Playing it Safe at PlayStation Experience 2016 – Great Games, But Where’s the New Stuff?

PlayStation Experience 2016’s Keynote a Slew of Sequels, Remakes, and Remasters

The 2016 edition of the PlayStation Experience show came with an impressive batch of game announcements. The Last of Us is getting a sequel, Marvel vs Capcom Infinite is coming at last, and a Wipeout collection is on the horizon. Even PaRappa the Rapper is coming back. These are great announcements and they’re undoubtedly games that people should be excited about yet, there’s a curious absence of original IPs among the list of newly announced titles. Of the major announcements made, there were¬†21 focused on sequels, ports, remakes, and collections. There were five new titles announced, and four updates given for previously-revealed games.

Last of Us Part 2 PlayStation Experience 2016 Reveal HERO

This keynote presentation is PlayStation’s chance to tell the world about the big things happening in 2017. So why did they spend so much air time on safe, familiar ground? Hell, one of the announcements made was that Marvel vs Capcom 3 was coming back to PSN. Some crude math suggests that less than 20 percent of their time was used to give consumers something new.

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“Of the major announcements made, there were¬†21 focused on sequels, ports, remakes, and collections.”

This is both distressing and confusing. Primarily because there is no shortage of original titles coming out for the PS4. At the very least, there’s more than five of them. A quick look at their release schedule shows the system hosting a healthy amount of original titles. This leads one to wonder why they would choose to focus solely on sequels, remasters and expansions for this pivotal keynote presentation.

Perhaps the reason isn’t so mysterious after all. Other entertainment industries have been riding this safety rail for years. The Hollywood blockbuster machine has been thriving on a steady diet of similar content for almost a decade. The AAA gaming business makes a similar amount of money. Perhaps once an industry grows to a certain size they get skittish about taking risks? The indie game scene, steadily growing for years, has no problems breaking the mold.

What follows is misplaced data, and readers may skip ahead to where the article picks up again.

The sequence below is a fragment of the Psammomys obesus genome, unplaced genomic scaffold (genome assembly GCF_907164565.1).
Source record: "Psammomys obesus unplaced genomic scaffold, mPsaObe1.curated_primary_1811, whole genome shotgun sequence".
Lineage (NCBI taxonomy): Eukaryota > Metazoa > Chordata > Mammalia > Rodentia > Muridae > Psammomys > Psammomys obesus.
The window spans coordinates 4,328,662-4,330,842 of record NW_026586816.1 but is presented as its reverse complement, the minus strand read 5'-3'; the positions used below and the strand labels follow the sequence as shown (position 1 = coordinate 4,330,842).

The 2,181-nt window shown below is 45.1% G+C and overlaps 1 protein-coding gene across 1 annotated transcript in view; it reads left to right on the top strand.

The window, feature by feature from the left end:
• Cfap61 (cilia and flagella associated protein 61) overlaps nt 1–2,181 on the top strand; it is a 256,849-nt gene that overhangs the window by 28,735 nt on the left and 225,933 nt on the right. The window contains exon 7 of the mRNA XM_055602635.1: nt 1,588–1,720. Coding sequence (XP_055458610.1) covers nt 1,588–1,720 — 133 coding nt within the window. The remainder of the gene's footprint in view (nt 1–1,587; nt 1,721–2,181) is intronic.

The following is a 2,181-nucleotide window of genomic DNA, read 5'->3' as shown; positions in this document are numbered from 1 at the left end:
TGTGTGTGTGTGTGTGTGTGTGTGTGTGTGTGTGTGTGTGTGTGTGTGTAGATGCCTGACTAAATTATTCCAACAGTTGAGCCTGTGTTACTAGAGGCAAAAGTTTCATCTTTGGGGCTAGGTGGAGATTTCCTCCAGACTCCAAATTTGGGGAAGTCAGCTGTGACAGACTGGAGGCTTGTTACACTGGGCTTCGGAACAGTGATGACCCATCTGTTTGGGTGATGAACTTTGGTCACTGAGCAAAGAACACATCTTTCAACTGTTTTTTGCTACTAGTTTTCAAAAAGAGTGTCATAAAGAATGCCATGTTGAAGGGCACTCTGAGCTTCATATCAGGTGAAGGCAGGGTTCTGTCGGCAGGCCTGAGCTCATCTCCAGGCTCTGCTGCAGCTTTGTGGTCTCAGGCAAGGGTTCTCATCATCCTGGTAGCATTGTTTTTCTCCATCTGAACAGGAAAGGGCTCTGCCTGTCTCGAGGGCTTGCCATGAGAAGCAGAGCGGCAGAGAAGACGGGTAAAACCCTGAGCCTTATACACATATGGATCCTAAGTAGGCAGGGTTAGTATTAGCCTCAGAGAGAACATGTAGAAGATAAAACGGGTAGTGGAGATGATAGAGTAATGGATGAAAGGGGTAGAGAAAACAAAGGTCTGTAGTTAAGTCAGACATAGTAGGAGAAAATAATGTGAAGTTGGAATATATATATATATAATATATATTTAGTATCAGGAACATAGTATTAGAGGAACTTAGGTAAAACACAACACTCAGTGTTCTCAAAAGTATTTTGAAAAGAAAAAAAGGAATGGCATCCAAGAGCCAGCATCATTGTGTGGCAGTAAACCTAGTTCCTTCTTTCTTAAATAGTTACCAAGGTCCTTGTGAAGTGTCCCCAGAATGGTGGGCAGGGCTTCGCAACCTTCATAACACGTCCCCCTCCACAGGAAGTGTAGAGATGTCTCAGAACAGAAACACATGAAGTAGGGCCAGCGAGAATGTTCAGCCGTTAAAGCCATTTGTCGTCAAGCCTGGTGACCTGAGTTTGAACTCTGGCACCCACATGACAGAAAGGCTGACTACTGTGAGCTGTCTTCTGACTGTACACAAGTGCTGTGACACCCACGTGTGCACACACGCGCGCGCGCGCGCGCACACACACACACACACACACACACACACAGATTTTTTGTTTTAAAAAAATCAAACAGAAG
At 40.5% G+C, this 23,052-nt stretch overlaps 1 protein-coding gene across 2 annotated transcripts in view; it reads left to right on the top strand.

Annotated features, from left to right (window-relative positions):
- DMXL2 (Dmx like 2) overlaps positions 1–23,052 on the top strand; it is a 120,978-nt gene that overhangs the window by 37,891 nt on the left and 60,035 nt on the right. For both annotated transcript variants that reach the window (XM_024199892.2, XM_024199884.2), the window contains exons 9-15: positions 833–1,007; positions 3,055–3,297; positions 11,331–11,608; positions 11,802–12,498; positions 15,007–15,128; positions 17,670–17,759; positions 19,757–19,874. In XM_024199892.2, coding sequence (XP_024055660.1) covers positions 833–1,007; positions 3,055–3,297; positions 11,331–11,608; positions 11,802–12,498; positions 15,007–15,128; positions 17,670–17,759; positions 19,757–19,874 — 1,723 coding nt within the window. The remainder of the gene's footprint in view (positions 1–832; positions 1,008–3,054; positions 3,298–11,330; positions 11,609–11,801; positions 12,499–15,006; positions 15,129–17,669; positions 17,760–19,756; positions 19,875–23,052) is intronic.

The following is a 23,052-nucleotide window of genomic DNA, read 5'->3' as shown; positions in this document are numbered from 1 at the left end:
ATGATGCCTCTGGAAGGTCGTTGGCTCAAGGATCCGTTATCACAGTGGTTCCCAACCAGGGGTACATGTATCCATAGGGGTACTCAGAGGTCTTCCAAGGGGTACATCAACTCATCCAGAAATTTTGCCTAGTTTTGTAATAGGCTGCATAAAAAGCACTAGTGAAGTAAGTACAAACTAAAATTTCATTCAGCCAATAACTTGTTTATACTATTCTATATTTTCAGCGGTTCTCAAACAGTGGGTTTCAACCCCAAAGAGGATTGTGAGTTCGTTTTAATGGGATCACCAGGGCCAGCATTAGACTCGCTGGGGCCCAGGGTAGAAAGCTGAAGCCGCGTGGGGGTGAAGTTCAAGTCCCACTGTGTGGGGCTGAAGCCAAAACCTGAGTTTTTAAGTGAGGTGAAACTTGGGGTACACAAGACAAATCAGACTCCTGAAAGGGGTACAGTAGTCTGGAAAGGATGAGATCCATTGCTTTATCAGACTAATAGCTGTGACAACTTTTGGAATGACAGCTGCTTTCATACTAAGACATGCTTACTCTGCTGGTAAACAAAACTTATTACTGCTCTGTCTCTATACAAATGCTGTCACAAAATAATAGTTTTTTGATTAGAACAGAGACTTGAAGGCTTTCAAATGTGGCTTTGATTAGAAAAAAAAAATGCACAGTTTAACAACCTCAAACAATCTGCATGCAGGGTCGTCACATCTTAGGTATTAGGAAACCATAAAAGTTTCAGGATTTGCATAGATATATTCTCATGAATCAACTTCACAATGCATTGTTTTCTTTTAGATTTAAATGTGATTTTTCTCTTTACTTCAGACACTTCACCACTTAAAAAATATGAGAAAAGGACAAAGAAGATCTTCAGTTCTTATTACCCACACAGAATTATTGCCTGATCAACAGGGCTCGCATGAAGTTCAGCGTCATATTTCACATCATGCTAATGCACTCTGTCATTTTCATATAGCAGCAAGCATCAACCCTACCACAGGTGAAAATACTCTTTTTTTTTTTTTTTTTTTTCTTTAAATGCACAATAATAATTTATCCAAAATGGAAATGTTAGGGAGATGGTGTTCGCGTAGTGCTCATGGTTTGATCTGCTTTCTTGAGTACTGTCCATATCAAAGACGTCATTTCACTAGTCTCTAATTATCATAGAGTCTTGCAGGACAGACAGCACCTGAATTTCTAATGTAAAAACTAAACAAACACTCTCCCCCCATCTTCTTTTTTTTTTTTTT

PaRappa Remaster Screen

Indie games and original titles do well on PC all the time. Titles like Undertale and Stardew Valley see critical and commercial success, while titles on PSN get buried. The difference is their level of exposure. Great PC games that give consumers something fresh end up plastered all over the internet. Fan communities develop, social media tags are created. Cosplay pops up at conventions. All of this is consumer-driven. An extra push from Sony at the right part of a game’s lifecycle before release could kick-start this whole thing for them. They could have legions of fans who have never even played the game. But instead, they take a perfect chance like Experience 2016 and put all of their focus on safe, familiar properties.

Uncharted Lost Legacy Screen

If Playstation took some more risks with their announcements and press coverage they could open up their library to greater levels of success. Indie titles and original IPs resonate more with consumers. at the very least, they have a more measurable cultural impact. If the internet’s reaction to hot new properties is any indication of their spending habits, major industry players would do well to dedicate more air time to original content.

The PS4 release calendar demonstrates that the infrastructure is already present. New titles are in the pipeline, Sony just needs to increase consumer awareness. Events like Playstation Experience are prime opportunities to bring new properties into the spotlight. Perhaps next year Sony will better utilize this real estate.